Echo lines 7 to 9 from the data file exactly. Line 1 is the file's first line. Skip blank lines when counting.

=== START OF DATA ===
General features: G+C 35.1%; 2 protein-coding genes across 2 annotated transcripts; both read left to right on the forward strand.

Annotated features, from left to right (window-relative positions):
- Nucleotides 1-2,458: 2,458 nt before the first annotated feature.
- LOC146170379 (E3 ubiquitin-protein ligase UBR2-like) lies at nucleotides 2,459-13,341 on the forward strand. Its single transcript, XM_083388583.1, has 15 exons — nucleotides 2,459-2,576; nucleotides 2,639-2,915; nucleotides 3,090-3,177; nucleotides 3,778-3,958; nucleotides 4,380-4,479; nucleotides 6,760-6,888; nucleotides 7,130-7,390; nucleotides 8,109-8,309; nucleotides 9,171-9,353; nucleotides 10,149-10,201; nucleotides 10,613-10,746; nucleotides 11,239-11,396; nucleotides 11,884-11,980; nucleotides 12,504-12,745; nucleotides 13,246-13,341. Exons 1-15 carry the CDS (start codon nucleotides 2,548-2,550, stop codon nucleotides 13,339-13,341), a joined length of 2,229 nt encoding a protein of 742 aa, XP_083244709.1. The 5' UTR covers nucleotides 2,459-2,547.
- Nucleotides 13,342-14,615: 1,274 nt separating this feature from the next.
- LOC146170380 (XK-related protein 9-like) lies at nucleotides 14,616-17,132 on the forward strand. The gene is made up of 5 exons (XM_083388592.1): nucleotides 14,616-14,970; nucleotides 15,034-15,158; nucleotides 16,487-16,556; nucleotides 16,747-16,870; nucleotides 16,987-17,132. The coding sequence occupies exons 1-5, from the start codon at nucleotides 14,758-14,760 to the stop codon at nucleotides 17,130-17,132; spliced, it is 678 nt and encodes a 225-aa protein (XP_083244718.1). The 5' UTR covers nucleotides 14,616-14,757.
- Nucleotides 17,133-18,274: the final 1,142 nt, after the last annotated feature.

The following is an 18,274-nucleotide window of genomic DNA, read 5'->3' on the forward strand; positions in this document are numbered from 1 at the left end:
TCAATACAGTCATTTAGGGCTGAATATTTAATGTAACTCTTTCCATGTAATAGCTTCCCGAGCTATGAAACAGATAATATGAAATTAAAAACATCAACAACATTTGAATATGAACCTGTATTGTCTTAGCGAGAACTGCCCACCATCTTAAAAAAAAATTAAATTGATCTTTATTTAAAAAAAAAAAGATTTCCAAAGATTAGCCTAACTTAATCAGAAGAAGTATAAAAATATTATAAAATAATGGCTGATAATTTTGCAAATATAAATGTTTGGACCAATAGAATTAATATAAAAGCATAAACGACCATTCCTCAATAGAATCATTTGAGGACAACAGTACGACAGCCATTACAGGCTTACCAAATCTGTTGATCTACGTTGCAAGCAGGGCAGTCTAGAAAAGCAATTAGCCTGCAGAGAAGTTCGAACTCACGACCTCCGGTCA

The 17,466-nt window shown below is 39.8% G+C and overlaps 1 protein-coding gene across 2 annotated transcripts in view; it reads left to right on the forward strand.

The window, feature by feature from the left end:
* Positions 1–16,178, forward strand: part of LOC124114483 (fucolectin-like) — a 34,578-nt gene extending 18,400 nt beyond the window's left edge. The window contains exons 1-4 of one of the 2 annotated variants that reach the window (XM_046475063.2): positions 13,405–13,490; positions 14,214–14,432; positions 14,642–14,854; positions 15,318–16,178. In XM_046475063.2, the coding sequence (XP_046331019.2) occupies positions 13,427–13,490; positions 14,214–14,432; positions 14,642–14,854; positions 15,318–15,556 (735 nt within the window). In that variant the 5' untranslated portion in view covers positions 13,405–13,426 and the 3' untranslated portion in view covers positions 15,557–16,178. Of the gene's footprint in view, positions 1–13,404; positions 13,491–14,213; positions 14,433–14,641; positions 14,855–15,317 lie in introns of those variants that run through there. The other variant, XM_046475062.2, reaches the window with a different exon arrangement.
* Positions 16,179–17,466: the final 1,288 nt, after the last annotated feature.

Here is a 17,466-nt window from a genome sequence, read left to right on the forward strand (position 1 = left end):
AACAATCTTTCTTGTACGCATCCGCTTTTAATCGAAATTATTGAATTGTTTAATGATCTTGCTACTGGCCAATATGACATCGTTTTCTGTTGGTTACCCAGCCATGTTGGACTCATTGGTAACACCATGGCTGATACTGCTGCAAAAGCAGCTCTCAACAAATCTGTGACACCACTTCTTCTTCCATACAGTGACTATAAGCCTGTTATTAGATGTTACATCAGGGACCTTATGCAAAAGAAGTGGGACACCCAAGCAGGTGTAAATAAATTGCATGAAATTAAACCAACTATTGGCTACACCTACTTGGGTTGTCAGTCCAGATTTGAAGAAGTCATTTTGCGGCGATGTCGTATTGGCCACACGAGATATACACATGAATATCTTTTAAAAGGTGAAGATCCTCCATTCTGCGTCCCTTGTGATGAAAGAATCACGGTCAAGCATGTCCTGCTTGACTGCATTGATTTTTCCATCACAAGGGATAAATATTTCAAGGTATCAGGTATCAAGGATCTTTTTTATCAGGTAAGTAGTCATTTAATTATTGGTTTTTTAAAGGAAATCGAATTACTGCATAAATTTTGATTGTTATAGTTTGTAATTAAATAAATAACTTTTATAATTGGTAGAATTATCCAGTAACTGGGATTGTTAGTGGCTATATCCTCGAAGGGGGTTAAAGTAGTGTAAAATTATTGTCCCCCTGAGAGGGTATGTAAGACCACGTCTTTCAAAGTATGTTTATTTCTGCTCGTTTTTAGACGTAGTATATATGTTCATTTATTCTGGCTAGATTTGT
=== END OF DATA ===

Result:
- Nucleotides 17,133-18,274: the final 1,142 nt, after the last annotated feature.

The following is an 18,274-nucleotide window of genomic DNA, read 5'->3' on the forward strand; positions in this document are numbered from 1 at the left end:
TCAATACAGTCATTTAGGGCTGAATATTTAATGTAACTCTTTCCATGTAATAGCTTCCCGAGCTATGAAACAGATAATATGAAATTAAAAACATCAACAACATTTGAATATGAACCTGTATTGTCTTAGCGAGAACTGCCCACCATCTTAAAAAAAAATTAAATTGATCTTTATTTAAAAAAAAAAAGATTTCCAAAGATTAGCCTAACTTAATCAGAAGAAGTATAAAAATATTATAAAATAATGGCTGATAATTTTGCAAATATAAATGTTTGGACCAATAGAATTAATATAAAAGCATAAACGACCATTCCTCAATAGAATCATTTGAGGACAACAGTACGACAGCCATTACAGGCTTACCAAATCTGTTGATCTACGTTGCAAGCAGGGCAGTCTAGAAAAGCAATTAGCCTGCAGAGAAGTTCGAACTCACGACCTCCGGTCA